Residents of Kabul expressed concerns over the shortage of power, saying that they are facing many challenges as winter approaches.
Some residents in Kabul said that they have just seven to eight hours of electricity each 24 hours.
“We have a lot of problems due to the shortage of power. When the clients see that the shop is dark, they don’t come in,” said Baseer Ahmad, a resident of Kabul.
“I call on the officials and Ministry of Energy and Water to pay attention to solve the issue of power if possible,” said Mohammad Qurban, a resident of Kabul.
This comes as the Da Afghanistan Breshna Sherkat (DABS) vowed that the volume of electricity being imported from Uzbekistan will increase in the winter to alleviate the shortages.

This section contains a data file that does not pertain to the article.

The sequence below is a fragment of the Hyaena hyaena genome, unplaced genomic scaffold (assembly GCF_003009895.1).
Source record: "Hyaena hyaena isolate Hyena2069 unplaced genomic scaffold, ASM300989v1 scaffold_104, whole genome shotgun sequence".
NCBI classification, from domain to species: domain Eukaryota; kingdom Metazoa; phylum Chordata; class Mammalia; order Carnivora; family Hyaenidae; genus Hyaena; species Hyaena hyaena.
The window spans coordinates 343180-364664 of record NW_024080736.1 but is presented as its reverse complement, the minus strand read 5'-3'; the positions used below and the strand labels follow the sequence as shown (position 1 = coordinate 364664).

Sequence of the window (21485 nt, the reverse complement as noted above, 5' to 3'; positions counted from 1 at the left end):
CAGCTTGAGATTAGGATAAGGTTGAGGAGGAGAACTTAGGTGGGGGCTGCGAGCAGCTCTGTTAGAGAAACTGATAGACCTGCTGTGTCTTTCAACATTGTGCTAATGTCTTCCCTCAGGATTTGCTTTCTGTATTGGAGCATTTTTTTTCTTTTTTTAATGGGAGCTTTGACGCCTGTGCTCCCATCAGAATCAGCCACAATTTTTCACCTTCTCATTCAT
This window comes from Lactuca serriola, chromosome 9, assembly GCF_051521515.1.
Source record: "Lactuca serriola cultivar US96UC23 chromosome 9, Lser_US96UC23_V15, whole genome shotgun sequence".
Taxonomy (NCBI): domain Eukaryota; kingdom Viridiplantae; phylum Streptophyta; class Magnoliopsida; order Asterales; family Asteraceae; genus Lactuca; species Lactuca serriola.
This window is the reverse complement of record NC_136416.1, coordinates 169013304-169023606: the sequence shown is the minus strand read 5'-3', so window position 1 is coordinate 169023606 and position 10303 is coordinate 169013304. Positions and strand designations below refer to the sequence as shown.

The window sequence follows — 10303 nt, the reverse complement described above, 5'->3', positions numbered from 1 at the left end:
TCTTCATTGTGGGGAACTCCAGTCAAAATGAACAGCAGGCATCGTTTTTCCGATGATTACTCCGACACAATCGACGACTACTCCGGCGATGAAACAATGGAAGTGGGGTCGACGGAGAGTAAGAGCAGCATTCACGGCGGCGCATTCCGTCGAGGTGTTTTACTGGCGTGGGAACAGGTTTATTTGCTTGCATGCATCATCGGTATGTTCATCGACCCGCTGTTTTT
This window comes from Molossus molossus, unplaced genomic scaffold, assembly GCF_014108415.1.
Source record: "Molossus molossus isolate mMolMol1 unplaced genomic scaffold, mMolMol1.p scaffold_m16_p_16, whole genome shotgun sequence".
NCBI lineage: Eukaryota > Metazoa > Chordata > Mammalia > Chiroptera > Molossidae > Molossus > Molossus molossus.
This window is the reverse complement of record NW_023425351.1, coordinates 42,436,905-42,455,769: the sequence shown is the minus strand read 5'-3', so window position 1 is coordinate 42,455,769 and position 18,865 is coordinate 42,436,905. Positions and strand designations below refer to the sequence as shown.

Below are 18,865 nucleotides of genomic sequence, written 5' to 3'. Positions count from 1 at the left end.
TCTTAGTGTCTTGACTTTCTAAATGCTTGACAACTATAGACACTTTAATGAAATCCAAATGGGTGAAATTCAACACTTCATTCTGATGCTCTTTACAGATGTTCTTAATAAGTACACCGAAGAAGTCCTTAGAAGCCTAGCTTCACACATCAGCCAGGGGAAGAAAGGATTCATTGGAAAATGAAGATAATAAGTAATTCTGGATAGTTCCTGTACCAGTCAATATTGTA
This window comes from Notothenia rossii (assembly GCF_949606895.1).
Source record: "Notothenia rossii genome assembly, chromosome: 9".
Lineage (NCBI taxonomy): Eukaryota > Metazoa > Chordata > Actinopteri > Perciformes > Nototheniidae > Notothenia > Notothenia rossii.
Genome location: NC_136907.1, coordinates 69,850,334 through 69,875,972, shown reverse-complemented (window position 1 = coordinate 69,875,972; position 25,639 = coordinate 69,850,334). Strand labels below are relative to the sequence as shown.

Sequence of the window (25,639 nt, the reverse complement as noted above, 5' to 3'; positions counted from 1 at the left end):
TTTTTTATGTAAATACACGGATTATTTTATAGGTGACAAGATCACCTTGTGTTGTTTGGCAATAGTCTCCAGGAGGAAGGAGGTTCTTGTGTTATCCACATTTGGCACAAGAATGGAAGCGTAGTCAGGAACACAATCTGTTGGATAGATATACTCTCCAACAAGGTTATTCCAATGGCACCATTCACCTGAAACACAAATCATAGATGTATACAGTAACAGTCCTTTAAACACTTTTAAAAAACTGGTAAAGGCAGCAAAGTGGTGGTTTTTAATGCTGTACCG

“We have connected a line of Turkmenistan’s electricity to Kabul and also we widely use our domestic power,” said Hekmatullah Maiwandi, a spokesman for DABS.
The Afghan private sector is also suffering from a shortage of electricity in the country.
Those employees who were sent home due to a “cut in electricity in the factories, will be sent back to work,” said Mohammad Karim Azimi, head of the Kabul Chamber of Industry and Mines.
“DABS should bring reforms in its management and avoid the waste of power,” said Amanullah Ghalib, the former head of DABS.
Afghanistan imports around 80 percent of its electricity from neighboring countries, particularly Central Asian nations.
On Sunday, DABS announced that 50 percent of electricity in 13 provinces had been cut due to technical problems with imported power from Uzbekistan.
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